As the art history classroom moves beyond the (digitized) slide library, how has the incorporation of tools emerging from under the umbrella of “digital art history” impacted the discipline in the twenty-first century? As a result of the shift away from the traditional slide and lecture format, are students better critical thinkers, researchers, and writers? Are they developing the skills and competencies of scholars capable of contributing original thinking, and framing the questions that can advance the discipline in the twenty-first century? How well are new technologies supporting the training of future art historians?
These are some of the questions that will be explored by members of Art Historians Interested in Pedagogy and Technology (AHPT) at the February 2016 College Art Association conference in Washington, DC. Here is a quick look at our presentation lineup:
“Neatline: Syllabus as Interactive Visualization” is a demonstration by Duke University professor Caroline Bruzelius and multimedia analyst Hannah Jacobs, in which they examine how student engagement with course material can change when a syllabus is taken from a static page and placed in an interactive visualization. Bruzelius and Jacobs used Neatline, a visualization plugin for the Omeka content management system, for their Spring 2015 experiment that combined temporal, spatial, textual, and other visual media forms to transform what might have otherwise be viewed as a perfunctory list of course topics into an interactive visualization. Their findings? Neatline enables users to create interactive, non-linear visual narratives that highlight spatial and temporal relationships across art historical narratives.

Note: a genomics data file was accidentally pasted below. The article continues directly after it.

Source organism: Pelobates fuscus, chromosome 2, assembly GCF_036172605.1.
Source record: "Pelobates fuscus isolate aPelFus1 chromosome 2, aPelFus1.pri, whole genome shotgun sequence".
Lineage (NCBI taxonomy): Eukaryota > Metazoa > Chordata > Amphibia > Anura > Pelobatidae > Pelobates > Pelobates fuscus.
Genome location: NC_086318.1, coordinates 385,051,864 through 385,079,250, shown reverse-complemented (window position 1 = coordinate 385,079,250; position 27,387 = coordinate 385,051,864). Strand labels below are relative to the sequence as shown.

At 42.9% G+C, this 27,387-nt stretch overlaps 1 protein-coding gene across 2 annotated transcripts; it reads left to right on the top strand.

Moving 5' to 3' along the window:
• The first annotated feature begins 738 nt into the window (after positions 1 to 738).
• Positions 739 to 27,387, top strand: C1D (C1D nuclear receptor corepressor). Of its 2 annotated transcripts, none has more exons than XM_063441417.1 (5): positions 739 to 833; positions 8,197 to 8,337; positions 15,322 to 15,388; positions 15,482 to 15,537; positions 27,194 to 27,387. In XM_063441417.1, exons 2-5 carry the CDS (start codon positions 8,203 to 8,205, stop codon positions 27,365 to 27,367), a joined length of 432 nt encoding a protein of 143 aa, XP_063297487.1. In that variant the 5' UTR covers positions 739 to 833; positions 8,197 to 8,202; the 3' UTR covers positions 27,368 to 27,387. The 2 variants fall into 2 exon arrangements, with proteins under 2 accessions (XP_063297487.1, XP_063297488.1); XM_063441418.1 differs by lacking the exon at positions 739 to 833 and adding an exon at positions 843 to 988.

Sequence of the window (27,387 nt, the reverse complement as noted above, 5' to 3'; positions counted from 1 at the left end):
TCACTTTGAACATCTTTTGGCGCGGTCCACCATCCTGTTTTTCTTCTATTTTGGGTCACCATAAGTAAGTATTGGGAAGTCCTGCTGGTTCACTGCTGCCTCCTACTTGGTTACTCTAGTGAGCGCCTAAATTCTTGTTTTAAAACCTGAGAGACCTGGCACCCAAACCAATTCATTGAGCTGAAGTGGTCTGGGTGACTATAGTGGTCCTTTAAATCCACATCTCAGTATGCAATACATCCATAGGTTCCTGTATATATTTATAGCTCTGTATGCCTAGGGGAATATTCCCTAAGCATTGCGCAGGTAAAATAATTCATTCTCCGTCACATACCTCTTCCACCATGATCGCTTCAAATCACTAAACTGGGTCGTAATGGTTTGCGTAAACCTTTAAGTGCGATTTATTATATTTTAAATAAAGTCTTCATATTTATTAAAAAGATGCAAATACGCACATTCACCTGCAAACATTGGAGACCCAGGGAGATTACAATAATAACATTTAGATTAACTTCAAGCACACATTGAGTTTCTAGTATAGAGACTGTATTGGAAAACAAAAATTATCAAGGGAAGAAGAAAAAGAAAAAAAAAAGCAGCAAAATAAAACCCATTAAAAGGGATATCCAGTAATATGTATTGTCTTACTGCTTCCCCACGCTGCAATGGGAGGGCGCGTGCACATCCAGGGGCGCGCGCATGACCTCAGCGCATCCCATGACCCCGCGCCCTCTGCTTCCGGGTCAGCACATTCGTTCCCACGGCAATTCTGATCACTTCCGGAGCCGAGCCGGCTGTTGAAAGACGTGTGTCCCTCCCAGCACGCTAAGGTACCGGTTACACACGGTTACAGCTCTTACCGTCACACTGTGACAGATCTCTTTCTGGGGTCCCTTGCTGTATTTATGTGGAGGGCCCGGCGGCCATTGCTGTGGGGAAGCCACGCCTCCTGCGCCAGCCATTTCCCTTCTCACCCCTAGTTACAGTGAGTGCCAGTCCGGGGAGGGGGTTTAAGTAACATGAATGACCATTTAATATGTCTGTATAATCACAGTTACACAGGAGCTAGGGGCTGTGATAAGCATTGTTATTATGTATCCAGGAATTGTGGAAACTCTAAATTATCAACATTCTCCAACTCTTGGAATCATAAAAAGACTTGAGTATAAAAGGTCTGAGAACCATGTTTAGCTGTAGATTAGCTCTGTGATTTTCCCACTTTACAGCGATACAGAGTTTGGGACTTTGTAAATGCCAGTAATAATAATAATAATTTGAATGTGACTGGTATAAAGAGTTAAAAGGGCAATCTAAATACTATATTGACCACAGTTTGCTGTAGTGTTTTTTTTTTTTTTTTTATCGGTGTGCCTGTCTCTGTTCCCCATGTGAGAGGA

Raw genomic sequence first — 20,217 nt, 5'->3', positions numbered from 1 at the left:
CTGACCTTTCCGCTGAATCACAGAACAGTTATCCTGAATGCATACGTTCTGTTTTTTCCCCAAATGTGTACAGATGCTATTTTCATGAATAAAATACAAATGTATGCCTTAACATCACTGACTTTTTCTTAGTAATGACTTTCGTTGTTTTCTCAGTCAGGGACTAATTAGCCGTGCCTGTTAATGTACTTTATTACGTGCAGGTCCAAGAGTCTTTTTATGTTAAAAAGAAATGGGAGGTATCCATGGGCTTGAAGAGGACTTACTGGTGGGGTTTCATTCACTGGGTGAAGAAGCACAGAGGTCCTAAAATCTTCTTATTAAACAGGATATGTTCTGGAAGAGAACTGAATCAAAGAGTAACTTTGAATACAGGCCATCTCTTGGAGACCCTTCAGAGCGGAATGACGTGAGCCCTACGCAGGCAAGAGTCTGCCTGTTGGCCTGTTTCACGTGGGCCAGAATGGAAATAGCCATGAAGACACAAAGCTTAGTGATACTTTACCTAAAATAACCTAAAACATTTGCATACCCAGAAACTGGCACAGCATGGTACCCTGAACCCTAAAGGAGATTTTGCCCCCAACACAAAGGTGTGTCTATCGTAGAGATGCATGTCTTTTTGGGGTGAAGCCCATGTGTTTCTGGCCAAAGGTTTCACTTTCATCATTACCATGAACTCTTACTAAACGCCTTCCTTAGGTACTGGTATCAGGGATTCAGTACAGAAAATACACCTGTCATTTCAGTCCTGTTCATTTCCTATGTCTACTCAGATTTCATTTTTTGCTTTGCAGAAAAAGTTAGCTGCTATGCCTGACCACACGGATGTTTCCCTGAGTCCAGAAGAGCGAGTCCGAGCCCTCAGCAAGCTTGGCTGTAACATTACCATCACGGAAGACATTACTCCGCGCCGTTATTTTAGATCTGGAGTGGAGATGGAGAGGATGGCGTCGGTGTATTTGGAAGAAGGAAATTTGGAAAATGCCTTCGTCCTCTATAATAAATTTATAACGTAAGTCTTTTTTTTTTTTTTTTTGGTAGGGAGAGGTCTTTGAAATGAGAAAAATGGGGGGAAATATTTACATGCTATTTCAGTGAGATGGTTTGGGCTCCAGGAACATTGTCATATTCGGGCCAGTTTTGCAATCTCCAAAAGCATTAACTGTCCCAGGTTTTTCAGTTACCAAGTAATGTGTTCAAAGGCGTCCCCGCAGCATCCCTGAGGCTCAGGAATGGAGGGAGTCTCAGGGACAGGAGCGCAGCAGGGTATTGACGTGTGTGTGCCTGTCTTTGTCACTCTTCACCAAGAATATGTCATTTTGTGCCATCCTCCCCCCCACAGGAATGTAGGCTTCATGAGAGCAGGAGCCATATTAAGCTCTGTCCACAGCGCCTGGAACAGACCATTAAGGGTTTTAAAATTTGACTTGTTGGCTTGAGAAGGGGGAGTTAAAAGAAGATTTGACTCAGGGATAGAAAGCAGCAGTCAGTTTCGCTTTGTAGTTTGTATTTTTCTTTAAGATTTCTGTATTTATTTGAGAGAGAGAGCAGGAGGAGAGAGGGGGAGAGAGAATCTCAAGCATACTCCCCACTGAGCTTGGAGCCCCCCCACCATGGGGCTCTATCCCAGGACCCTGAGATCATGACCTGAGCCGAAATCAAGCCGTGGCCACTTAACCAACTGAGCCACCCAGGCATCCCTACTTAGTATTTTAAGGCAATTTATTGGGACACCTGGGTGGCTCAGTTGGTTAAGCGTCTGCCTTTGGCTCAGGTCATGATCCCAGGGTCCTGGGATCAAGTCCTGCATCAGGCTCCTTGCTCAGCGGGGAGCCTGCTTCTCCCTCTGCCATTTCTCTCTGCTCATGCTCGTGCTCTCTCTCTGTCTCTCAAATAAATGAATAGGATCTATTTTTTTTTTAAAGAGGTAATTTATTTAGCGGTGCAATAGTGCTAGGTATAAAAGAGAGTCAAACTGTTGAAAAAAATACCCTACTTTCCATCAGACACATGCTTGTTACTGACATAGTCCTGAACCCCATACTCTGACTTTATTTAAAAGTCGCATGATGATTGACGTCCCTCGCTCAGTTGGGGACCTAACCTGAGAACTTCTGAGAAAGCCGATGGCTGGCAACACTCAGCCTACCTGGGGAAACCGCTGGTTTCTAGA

In “Challenging the Canon: Using a Digital Platform for a Survey of World Architectures,” another experiment with Neatline (this time applied to architecture), University of Colorado Denver PhD candidate Solmaz Mohammadzadeh Kive discusses her ongoing digital pedagogy project for teaching her course Histories of World Architectures. In this pilot aimed at harvesting two main potentials of digital media for teaching world architecture—resisting the Eurocentric grand narrative of “architecture” and developing students’ critical thinking skills—students navigate course material through various paths, and explore different historical, geographical, and thematic layers. While Kive is responsible for supplying materials, her efforts shift from delivering information to helping students navigate through the material, analyze it, and develop critical thinking skills (while at the same time understanding the reductive process involved in any history making).
R. Dean Turner from the Art Institute of Austin explores how we can involve students in the learning process while simultaneously generating an interest in a subject often seen only as “a humanities requirement.” In “The Implications of Augmented Reality in the Art History Curriculum: The Future of the Next Generation of Art Historians,” Turner explores augmented reality and its implications to the art history curriculum, its development, and the role of the educator within the process.
Join us at CAA 2016 as AHPT considers the impact of new technologies on the training of the next generation of art historians.
– Nathalie Hager, with Sarah Jarmer Scott, on behalf of Art Historians Interested in Pedagogy and Technology
For more information on “A Signature Pedagogy for Art History in the Twenty-First Century” at CAA 2016 please visit www.ahpt.us or contact session co-chairs Sarah Jarmer Scott, Associate Professor of Art History at Wagner College or Nathalie Hager, PhD Candidate, The University of British Columbia’s Okanagan campus.